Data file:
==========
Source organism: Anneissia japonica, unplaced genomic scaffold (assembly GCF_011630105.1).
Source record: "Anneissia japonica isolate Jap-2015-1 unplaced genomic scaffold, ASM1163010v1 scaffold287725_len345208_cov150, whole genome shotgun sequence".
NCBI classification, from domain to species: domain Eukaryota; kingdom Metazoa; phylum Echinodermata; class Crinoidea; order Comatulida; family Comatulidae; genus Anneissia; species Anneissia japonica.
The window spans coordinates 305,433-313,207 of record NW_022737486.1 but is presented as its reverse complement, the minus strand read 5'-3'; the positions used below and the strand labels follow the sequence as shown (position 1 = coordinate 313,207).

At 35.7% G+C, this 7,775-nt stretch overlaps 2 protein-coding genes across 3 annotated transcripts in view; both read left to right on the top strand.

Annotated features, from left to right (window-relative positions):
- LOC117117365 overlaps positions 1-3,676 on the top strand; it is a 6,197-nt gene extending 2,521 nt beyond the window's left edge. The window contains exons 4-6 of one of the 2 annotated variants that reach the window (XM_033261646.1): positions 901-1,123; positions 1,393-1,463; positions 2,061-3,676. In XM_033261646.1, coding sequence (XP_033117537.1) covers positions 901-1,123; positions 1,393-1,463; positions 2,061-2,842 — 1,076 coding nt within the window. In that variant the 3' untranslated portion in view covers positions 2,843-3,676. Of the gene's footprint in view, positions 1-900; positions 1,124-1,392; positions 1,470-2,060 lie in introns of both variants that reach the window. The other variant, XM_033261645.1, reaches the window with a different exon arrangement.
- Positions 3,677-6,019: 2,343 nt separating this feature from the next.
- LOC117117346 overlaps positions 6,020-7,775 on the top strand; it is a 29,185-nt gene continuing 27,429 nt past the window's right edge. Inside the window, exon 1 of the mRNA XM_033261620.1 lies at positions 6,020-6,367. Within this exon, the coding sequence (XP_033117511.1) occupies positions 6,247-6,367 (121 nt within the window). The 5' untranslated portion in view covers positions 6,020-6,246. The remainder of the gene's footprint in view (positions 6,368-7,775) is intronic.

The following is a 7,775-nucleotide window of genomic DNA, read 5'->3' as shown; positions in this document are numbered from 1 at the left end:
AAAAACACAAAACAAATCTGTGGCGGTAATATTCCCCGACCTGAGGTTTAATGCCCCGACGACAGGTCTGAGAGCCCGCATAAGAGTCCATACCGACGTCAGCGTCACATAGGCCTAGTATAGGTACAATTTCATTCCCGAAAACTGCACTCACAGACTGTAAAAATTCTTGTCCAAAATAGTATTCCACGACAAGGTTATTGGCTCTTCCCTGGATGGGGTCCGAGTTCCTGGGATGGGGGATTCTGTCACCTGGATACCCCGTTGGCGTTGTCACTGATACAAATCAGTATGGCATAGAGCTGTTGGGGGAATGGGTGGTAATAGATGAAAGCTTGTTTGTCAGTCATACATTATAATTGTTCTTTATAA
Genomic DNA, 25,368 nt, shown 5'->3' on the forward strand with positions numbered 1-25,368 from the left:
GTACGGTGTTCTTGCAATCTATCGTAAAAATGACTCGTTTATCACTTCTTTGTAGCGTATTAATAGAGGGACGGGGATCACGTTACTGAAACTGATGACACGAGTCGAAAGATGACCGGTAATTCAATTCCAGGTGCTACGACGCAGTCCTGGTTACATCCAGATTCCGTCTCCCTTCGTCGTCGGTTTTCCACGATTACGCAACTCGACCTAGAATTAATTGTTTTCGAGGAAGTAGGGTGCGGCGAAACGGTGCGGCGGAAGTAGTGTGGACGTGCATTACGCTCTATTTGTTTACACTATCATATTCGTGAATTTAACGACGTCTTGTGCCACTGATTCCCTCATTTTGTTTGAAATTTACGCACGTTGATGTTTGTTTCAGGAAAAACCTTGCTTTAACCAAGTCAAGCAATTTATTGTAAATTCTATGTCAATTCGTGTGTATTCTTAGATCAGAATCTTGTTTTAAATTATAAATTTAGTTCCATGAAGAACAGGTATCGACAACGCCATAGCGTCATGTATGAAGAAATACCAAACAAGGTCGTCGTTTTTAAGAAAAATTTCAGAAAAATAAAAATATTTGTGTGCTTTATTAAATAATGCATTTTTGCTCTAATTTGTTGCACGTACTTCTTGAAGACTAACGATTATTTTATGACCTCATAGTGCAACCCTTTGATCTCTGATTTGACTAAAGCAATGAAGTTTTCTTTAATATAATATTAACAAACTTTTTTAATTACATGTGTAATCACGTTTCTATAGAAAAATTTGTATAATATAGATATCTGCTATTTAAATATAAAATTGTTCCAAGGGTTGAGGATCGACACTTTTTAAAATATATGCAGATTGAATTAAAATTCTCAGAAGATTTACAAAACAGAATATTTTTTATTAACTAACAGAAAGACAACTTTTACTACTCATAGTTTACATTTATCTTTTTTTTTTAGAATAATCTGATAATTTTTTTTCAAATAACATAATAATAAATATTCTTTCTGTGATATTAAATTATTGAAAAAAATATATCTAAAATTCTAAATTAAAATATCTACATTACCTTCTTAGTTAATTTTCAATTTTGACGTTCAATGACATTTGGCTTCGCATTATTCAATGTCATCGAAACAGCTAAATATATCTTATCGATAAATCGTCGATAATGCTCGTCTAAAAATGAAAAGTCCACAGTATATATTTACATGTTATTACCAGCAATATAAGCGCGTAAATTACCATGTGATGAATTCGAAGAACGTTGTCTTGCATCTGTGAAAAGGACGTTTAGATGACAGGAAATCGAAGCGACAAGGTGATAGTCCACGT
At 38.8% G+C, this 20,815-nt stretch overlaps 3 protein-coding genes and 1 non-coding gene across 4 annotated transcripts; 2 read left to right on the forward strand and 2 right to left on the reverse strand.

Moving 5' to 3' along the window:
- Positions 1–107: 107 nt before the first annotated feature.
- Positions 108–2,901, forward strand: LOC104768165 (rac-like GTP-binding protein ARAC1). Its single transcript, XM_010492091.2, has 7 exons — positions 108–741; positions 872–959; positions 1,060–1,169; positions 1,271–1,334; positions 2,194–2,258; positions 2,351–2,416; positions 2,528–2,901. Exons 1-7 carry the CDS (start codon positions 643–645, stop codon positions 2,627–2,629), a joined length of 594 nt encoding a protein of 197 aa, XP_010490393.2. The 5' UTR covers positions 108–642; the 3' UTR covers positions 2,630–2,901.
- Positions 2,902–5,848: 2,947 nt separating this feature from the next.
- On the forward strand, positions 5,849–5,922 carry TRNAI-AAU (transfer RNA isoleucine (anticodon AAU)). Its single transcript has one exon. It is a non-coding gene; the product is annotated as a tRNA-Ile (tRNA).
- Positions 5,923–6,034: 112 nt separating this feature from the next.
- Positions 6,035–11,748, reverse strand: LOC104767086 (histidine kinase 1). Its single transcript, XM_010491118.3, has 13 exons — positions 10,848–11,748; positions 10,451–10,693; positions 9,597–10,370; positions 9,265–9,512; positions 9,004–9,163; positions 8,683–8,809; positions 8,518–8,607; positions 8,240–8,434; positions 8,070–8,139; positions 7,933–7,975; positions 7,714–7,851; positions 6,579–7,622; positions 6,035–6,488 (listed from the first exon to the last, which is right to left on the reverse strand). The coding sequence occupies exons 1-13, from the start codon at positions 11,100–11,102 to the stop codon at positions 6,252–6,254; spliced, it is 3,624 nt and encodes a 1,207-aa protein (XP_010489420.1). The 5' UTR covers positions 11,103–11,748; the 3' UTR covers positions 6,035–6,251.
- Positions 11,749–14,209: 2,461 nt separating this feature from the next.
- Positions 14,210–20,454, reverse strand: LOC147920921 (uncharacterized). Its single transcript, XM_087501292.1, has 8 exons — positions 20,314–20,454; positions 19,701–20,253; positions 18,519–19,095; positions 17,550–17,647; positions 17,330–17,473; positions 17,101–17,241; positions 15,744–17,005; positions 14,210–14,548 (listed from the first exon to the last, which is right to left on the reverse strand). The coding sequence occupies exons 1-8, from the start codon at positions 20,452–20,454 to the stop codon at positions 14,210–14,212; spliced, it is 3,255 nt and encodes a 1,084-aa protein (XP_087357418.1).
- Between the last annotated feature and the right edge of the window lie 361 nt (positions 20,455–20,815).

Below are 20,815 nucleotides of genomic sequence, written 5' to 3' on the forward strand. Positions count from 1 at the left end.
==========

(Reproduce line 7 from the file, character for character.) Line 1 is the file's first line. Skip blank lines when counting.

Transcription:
- LOC117117365 overlaps positions 1-3,676 on the top strand; it is a 6,197-nt gene extending 2,521 nt beyond the window's left edge. The window contains exons 4-6 of one of the 2 annotated variants that reach the window (XM_033261646.1): positions 901-1,123; positions 1,393-1,463; positions 2,061-3,676. In XM_033261646.1, coding sequence (XP_033117537.1) covers positions 901-1,123; positions 1,393-1,463; positions 2,061-2,842 — 1,076 coding nt within the window. In that variant the 3' untranslated portion in view covers positions 2,843-3,676. Of the gene's footprint in view, positions 1-900; positions 1,124-1,392; positions 1,470-2,060 lie in introns of both variants that reach the window. The other variant, XM_033261645.1, reaches the window with a different exon arrangement.